When we arrived at his campsite that morning at the agreed upon time, Pop looked as though he was surprised to see us. Nothing was ready, he said, and we’d have to load all the gear before we got underway. He’d meant to pack up last night, but it had rained and he wasn’t about to get the goddamn boat ready in the son-of-a-bitching goddamn rain.
We climbed in and set to loading the necessary gear: life jackets, anchors, coolers. Pop was connecting a CB radio to the dashboard when he looked up, grimacing. His shoulders started to shake and he struggled to get to his feet.
“Finish hooking this radio up, will ya?” he said to Dad, and he staggered to the boat’s ladder.
My god, I thought. He’s having a heart attack. I’m going to watch my grandfather die right in front of me.
Dad must’ve thought the same thing, because he rushed over to Pop’s side. “What’s the matter?” he said, panic electrifying his voice. “What’s wrong, what’s happening?”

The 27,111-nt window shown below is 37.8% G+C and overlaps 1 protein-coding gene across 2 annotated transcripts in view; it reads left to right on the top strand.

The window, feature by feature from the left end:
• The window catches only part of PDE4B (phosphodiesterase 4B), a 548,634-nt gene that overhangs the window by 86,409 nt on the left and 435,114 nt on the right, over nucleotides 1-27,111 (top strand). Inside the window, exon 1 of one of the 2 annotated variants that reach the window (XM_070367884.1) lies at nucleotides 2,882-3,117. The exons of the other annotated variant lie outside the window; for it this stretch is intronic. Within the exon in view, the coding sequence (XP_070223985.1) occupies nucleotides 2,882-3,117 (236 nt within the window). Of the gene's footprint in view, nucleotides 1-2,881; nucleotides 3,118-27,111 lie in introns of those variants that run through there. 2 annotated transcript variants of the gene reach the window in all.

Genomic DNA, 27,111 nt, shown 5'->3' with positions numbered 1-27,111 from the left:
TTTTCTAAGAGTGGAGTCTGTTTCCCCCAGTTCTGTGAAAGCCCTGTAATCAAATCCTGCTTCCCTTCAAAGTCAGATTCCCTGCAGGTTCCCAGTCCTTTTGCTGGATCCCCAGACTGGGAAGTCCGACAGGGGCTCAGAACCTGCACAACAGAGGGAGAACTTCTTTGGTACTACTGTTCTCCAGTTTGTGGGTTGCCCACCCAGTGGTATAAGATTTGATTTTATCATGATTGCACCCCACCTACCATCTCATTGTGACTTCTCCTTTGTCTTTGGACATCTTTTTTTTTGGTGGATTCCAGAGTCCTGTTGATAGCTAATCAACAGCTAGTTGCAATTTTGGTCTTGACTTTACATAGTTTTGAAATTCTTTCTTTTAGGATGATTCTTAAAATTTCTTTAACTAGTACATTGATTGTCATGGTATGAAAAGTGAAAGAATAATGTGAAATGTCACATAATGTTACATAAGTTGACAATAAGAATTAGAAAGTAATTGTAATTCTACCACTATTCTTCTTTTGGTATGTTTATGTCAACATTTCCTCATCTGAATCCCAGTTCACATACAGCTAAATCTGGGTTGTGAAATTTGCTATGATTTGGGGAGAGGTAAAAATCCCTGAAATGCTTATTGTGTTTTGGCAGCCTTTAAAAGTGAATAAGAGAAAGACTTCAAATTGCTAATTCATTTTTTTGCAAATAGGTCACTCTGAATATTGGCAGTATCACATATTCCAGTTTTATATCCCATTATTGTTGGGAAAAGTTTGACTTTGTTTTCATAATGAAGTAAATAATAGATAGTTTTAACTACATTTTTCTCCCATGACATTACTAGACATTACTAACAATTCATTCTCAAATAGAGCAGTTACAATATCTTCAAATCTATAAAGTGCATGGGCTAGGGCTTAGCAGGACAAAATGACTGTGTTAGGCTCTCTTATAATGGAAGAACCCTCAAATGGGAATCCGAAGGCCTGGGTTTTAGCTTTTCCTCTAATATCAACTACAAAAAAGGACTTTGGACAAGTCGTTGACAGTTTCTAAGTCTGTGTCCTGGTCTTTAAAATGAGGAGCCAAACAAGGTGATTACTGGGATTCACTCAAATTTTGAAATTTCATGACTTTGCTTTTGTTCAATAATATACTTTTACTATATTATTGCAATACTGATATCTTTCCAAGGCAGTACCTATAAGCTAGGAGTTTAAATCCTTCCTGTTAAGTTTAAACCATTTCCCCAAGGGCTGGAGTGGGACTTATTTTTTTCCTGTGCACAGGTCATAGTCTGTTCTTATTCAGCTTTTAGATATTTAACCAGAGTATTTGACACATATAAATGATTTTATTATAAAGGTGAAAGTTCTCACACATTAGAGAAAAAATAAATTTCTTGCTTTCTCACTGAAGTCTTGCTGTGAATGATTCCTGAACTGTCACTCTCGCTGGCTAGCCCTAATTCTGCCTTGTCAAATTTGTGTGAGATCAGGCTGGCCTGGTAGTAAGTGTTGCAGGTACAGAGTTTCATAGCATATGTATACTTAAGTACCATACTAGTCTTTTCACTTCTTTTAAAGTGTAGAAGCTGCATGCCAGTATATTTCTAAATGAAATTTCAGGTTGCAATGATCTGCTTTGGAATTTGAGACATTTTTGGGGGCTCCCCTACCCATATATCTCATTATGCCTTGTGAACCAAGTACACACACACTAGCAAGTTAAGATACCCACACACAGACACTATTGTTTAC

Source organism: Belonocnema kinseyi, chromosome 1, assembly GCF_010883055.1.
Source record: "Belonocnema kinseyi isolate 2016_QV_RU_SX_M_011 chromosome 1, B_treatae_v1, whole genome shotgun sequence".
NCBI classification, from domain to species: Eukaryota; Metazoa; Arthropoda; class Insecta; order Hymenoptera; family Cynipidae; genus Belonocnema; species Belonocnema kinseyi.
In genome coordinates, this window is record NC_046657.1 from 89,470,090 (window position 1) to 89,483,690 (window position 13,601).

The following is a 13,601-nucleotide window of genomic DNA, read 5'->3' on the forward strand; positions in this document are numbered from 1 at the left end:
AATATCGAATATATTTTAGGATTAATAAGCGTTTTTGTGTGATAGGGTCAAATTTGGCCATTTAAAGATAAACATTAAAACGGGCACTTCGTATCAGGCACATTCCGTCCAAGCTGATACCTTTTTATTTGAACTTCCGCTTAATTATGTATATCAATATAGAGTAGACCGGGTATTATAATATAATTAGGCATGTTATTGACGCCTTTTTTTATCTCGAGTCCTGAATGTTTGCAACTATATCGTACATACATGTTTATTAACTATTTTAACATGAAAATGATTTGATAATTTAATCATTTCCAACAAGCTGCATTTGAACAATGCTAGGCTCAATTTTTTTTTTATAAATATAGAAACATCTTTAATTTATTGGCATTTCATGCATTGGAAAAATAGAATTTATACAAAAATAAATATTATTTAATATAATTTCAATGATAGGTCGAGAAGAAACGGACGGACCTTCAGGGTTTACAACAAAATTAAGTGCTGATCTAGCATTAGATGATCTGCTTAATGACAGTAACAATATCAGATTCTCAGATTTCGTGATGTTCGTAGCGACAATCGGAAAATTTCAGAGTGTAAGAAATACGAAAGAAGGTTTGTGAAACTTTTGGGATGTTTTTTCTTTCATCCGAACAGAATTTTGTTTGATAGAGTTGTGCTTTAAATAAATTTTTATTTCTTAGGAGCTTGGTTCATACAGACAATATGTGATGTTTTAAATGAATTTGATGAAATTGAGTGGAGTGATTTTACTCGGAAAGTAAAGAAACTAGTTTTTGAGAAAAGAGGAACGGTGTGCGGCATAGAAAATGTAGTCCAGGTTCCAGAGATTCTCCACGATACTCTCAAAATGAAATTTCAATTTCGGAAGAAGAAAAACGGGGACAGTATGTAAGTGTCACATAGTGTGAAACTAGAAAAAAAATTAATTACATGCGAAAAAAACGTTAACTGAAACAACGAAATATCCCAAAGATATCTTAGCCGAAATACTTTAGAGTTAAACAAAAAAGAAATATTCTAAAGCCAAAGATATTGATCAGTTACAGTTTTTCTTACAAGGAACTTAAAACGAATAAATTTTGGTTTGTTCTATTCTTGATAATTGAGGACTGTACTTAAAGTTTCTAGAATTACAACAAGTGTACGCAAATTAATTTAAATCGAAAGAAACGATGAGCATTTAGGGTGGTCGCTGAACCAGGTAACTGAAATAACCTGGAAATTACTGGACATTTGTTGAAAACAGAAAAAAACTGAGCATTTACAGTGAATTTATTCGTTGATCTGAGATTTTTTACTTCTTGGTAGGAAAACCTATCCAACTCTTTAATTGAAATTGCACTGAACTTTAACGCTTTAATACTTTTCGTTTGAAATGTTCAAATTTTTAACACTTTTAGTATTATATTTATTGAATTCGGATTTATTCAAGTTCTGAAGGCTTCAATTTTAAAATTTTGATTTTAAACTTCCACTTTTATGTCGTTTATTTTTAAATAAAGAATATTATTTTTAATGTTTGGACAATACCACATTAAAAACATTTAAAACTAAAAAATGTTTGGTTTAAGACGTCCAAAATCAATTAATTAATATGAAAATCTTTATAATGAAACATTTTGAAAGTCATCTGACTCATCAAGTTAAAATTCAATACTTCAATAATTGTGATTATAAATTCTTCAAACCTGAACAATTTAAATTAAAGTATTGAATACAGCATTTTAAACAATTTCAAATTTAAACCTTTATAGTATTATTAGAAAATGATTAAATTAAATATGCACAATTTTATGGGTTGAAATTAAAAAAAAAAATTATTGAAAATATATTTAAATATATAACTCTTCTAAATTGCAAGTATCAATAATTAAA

Pop grabbed onto the ladder and gingerly lowered himself to the ground. “I gotta take a crap,” he said, his voice strained.
He loped, bow-legged to the trailer, one hand crammed into the seat of his pants, holding in whatever was trying to escape.
Pop must’ve not quite made it to the toilet, because no more than 15 seconds after he disappeared behind the trailer door, we heard wails of anger.
“GOD DAMMIT! OH SHIT, AWW NO, AW GEEZ. SON OF A BITCH!” It was like listening to an explicit version of the Hindenburg crash. Oh, the god damn, son-of-a-bitching humanity.
After a quick costume change, Pop was back to readying the boat for departure.
It was a serene morning in the campground, the July sun peeking through the shady oak trees. Robins chirped, squirrels darted from branch to branch, a retired couple sat on their porch in their pajamas clutching mugs of coffee.
And then there was Pop, barking commands at us like we were partially-deaf and brain-damaged.